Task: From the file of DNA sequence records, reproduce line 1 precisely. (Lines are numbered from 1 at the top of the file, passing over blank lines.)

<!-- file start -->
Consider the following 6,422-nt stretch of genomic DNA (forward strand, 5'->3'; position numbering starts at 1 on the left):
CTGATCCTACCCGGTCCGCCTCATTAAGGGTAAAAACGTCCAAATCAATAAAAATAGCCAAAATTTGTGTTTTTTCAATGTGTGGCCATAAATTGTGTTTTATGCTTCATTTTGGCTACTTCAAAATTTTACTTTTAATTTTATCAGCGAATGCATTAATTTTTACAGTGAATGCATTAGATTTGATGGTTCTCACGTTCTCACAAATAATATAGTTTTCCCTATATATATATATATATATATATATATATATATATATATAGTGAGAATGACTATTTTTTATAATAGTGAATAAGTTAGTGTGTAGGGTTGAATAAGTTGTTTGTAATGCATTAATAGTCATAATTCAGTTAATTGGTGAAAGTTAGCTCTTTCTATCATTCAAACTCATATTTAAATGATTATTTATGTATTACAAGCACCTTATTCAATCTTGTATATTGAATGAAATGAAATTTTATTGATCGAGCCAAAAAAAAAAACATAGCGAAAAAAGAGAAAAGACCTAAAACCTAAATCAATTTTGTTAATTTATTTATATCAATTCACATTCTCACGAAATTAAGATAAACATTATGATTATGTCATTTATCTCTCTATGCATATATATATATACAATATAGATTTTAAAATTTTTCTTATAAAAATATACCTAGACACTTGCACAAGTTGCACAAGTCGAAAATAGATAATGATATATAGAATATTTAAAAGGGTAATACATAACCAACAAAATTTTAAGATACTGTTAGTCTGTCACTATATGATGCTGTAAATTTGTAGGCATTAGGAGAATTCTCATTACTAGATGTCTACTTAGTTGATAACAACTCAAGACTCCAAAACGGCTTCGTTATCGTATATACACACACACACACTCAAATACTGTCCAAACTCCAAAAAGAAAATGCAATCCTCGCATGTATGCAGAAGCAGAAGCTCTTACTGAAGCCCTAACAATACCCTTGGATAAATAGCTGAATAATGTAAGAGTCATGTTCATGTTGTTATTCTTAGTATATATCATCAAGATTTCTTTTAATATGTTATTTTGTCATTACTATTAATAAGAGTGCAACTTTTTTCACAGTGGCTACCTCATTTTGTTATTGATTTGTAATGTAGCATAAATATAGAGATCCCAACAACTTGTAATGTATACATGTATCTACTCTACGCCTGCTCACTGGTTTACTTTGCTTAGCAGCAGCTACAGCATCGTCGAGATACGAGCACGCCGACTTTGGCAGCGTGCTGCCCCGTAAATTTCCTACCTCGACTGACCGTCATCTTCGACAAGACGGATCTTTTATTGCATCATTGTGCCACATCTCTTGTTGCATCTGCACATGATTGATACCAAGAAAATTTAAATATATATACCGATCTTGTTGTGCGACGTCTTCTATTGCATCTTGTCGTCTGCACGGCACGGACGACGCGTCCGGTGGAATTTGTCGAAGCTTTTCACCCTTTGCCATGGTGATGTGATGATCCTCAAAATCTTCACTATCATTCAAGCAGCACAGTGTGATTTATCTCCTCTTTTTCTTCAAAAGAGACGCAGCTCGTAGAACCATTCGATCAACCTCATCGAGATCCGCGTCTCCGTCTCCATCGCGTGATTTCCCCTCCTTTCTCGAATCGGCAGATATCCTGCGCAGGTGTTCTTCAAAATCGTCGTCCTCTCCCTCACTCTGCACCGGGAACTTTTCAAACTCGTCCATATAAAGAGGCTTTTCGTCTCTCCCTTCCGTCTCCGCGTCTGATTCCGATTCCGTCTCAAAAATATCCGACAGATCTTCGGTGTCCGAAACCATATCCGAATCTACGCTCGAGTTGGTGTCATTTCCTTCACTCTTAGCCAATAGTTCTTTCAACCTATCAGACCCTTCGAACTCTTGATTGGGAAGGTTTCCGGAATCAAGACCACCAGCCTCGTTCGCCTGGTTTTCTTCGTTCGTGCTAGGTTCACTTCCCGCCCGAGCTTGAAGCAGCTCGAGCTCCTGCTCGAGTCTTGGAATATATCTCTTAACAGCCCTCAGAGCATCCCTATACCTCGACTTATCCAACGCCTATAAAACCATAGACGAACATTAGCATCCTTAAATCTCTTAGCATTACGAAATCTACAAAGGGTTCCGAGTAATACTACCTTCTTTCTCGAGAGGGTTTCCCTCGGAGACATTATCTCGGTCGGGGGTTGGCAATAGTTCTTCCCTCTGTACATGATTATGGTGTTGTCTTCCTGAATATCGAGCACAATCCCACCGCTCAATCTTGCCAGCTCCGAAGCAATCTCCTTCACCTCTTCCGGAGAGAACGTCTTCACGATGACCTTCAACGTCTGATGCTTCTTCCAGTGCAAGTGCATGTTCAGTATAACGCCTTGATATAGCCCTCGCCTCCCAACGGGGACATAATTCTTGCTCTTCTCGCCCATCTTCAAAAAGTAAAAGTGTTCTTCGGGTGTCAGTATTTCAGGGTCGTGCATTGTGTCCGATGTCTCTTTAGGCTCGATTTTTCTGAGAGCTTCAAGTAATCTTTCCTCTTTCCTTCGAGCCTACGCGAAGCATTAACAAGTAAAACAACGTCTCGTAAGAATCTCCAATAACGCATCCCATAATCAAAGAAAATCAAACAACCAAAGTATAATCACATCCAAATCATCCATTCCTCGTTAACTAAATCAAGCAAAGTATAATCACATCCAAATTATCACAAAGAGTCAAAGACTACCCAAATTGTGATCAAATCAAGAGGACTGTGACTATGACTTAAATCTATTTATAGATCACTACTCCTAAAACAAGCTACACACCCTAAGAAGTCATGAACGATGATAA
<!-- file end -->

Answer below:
Consider the following 6,422-nt stretch of genomic DNA (forward strand, 5'->3'; position numbering starts at 1 on the left):